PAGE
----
By Christine Thackeray
This week I brought my second son to the MTC. As we sat in the big room, preparing to say our final good-byes, I listened to the final talk and was struck by the fact that the same three jokes that were told when I went through over twenty-five years ago were still being used today.
At the time I thought, why can't they come up with some new material. So I started looking and read through pages and pages of missionary jokes, determined to come up with substitutes. Many of the jokes I read portrayed the Elders as stupid or naive. Other jokes were slightly off color and had no point to them. A few were cute but would not have worked in that setting. After wasting far more time on this effort than I should have, I sat back and had to admire the appropriateness of the jokes they use and how applicable they are without being silly or cruel.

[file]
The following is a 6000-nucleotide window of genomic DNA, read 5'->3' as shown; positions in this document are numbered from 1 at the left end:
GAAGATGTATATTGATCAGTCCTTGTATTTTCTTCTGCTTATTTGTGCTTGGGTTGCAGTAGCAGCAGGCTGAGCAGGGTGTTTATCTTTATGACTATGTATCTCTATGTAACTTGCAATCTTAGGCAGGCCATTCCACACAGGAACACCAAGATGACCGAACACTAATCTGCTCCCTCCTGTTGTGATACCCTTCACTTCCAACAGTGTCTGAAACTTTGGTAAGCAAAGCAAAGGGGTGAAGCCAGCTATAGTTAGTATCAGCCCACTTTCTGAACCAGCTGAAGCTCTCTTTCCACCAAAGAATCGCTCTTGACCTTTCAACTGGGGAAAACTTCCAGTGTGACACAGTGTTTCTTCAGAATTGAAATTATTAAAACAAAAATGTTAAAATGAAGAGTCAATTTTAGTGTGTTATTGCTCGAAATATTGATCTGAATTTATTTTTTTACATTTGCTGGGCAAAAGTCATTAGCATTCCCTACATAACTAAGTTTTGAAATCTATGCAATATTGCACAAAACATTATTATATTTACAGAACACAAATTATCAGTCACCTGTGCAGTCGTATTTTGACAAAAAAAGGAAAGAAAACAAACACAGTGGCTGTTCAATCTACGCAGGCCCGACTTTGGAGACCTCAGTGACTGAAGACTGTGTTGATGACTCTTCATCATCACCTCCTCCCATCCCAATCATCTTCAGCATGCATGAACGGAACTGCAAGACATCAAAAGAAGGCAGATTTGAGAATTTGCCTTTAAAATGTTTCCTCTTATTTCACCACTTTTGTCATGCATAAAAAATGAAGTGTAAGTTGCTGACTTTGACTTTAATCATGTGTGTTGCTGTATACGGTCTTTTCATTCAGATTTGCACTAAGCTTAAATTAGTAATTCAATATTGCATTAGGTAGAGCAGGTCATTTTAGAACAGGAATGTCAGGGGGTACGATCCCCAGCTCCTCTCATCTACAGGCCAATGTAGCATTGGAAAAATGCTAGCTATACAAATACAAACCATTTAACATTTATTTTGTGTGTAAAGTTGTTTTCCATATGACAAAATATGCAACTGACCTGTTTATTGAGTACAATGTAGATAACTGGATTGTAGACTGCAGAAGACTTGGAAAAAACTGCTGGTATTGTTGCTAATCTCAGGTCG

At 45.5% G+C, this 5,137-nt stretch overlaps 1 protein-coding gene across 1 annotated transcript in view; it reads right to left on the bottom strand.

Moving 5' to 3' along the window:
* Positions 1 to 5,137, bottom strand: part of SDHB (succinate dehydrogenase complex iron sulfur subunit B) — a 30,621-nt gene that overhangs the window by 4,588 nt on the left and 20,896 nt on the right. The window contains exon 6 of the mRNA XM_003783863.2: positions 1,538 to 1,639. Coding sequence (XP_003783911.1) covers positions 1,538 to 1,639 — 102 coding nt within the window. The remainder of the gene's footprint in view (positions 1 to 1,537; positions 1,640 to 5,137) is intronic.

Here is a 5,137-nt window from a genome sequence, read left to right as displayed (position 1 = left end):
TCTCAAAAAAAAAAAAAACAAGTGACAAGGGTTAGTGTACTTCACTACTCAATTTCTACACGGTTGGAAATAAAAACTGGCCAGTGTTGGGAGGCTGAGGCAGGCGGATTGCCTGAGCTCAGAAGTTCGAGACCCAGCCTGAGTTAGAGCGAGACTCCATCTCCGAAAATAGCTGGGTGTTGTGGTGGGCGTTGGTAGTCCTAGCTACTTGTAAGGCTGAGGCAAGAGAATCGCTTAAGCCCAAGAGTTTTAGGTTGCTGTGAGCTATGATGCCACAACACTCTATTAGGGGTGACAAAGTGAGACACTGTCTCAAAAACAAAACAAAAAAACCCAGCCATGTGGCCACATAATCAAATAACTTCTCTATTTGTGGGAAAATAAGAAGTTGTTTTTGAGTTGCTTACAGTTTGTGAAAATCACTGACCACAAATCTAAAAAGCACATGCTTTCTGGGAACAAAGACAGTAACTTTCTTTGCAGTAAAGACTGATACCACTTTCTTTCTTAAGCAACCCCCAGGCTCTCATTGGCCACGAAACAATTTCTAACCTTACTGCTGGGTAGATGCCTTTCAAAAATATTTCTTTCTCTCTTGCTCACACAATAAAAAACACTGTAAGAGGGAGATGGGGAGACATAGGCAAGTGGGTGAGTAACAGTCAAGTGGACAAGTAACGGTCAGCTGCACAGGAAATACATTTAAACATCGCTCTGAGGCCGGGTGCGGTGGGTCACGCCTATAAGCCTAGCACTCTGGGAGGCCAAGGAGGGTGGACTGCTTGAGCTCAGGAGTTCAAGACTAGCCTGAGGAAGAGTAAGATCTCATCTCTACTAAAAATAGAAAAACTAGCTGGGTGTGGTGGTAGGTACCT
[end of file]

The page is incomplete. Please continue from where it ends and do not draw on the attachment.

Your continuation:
So I conclude admiring the very thing I scoffed at, because, frankly, I can't come up with anything better. I suppose that I should look at the MTC jokes like I do at fairy tales. Every young child is told the story of "The Three Little Pigs" or "Goldlilocks and the Three Bears." We don't expect new stories, but relish the comraderie of the shared experience of all knowing the same thing. That is the essence of tradition and I would be the first to admit the MTC is a great tradition for my boys.
So what are these jokes I'm talking about? I decided not to share them, so for some of you it can be a new experience.